Reappraisal is a powerful positive thinking technique for students. As educators, it is of paramount importance to instill that even when they can’t control outcomes, they can always control their reactions to those outcomes.

Other Positive Thinking Exercises and Positive Thinking Activities for Students

classroom discussion. positive thinking exercises

Reappraisal is an effective strategy for students to learn the skill of positive thinking. However, reappraisal also necessitates abstract thinking and abstract conversation. Therefore, children might learn positive thinking strategies more easily from salient activities instead of abstract concepts.

Designing positive thinking activities for students will require different approaches for each and every unique classroom. Here are a few ideas to get educators started.

Finding Examples of Forgiveness

For this activity, students will find an example of forgiveness from a movie or book. In order to contribute to a classroom discussion, students will explain why they believe they have found a good example of forgiveness, and they will go on to give a brief explanation as to why their example speaks to them.

The purpose of this positive thinking activity is to provide students with an opportunity to practice slowing their anxious thoughts down to examine each situation. At the same time, it will provide children with a chance to think about the intricacies of forgiveness from more than one perspective.

Finding and Naming Benefits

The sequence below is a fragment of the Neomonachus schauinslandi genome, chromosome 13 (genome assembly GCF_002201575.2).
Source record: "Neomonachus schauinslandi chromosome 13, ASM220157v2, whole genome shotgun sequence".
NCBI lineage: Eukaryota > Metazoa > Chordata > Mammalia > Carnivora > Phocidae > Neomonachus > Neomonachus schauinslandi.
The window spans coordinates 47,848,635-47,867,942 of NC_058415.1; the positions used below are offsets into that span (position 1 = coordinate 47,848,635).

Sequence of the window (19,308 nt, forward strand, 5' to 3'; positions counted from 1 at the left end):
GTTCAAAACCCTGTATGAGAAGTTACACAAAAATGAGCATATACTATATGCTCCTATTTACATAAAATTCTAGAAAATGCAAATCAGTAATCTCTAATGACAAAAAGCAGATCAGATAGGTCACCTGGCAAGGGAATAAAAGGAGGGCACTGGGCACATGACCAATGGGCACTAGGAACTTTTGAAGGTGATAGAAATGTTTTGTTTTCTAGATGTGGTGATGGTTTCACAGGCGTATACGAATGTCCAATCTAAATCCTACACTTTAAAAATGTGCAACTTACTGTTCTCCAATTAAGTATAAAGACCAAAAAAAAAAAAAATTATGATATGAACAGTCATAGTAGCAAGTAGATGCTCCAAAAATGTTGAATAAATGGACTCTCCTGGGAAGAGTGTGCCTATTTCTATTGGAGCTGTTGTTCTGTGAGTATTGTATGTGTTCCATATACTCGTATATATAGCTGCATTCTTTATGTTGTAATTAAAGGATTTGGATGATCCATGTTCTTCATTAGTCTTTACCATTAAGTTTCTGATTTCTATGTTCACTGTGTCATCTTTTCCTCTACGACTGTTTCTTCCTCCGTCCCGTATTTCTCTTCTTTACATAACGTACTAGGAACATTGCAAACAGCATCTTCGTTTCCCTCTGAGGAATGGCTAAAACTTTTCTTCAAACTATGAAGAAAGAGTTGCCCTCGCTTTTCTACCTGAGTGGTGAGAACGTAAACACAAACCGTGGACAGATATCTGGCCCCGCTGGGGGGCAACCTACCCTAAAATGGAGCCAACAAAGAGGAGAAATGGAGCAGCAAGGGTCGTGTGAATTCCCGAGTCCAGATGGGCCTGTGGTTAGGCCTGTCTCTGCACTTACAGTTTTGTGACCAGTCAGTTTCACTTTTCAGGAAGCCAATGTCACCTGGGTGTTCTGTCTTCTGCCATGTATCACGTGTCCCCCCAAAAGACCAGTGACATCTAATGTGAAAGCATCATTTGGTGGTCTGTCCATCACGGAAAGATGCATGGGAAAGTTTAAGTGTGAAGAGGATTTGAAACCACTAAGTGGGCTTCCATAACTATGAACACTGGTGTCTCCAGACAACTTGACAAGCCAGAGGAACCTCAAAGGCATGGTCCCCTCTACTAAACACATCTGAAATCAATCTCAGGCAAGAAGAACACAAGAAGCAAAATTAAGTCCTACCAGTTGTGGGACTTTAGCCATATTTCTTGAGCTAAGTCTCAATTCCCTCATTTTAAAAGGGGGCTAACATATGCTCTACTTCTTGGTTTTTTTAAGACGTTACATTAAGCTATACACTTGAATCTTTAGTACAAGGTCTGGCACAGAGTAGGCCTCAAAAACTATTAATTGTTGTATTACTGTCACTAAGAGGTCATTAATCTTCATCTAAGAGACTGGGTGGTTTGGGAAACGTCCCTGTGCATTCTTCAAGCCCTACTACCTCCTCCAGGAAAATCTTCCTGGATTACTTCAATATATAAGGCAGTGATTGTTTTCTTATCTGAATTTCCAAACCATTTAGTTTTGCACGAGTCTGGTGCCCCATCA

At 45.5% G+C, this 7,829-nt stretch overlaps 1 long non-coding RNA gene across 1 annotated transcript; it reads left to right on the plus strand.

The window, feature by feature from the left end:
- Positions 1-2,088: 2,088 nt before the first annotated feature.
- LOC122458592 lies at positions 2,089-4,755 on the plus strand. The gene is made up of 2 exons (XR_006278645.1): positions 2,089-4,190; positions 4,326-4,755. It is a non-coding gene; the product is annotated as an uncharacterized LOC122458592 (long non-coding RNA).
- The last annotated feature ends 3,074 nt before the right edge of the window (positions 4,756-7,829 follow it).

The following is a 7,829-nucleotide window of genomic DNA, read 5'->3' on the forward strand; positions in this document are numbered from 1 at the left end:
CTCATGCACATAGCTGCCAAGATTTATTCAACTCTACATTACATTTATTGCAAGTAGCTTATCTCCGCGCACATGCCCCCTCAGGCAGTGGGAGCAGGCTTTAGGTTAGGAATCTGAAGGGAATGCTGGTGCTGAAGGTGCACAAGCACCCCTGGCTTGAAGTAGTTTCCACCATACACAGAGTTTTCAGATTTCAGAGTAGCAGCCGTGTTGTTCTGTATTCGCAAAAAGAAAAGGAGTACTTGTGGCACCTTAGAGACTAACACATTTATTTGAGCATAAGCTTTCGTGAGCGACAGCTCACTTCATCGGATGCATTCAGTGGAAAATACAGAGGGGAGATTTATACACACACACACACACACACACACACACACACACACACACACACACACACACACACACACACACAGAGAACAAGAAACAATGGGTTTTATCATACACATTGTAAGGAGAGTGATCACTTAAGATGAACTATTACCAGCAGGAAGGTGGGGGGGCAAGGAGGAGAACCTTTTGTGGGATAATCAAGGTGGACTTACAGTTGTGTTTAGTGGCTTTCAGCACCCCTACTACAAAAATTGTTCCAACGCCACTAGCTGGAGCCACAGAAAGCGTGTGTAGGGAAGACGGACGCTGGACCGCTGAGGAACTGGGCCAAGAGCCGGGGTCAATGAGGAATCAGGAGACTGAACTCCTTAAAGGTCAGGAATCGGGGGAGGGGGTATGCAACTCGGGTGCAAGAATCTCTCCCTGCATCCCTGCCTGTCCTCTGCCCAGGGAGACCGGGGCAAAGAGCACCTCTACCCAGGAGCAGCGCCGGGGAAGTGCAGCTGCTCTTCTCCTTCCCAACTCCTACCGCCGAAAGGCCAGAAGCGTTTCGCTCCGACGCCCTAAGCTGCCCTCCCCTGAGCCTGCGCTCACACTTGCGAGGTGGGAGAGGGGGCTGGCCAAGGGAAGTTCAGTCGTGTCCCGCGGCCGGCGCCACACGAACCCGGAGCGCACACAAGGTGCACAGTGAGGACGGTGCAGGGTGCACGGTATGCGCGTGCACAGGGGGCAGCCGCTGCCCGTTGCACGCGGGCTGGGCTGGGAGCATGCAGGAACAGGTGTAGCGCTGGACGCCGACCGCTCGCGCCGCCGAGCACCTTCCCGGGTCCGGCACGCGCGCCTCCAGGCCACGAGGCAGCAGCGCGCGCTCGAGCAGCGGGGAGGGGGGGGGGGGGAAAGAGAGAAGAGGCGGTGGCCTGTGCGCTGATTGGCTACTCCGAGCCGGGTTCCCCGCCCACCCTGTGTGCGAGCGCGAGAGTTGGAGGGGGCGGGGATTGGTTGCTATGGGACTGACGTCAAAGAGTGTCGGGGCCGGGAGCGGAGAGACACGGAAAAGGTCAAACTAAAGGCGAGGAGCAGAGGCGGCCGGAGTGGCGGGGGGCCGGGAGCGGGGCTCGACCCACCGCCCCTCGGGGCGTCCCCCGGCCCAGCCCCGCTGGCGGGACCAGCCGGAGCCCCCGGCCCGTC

In this positive thinking exercise, children are asked to think about an experience they had that they didn’t enjoy. Then through guided conversation, the children are asked to think about whether they experienced any positive effects from the experience they didn’t enjoy. Children then name specific benefits.

This positive thinking exercise encourages children to think about experiences along longer timelines. The benefit of this activity is learning to think about experiences as thoroughly as possible and to approach them with different perspectives.

Positive Reminiscences

Like any other life skill, positive thinking is something we can practice. In this exercise, students will tell a story of something they enjoyed, either as a writing exercise or verbally in a class discussion. Encourage students to reflect on things they find particularly fond of in the memory.

The benefit of this positive thinking strategy for students is the practical nature of practicing a positive thought process. If students have more opportunities to repeat positive thoughts, then they’ll be able to practice the act of thinking positively about new experiences when they encounter them.

Positive Thinking Techniques for Students

students listening to teacher

Students can learn to change their thinking by focusing on positive aspects of their experiences. If children can learn positive thinking strategies in the classroom, it will better prepare them for seeing the positive aspects of new experiences as they grow and age. The result is that children will be better prepared for life’s hurdles and more likely to appreciate the good things around them.


When educators need assistance with lessons that encourage social emotional development, Soul Shoppe helps with online SEL programs. Soul Shoppe encourages empathy and emotional awareness in children. Whether helping in the classroom or assisting parents at home, Soul Shoppe brings social skills to the forefront of the discussion. Click for more information on SEL Programs for Elementary Schools or our parent support programs.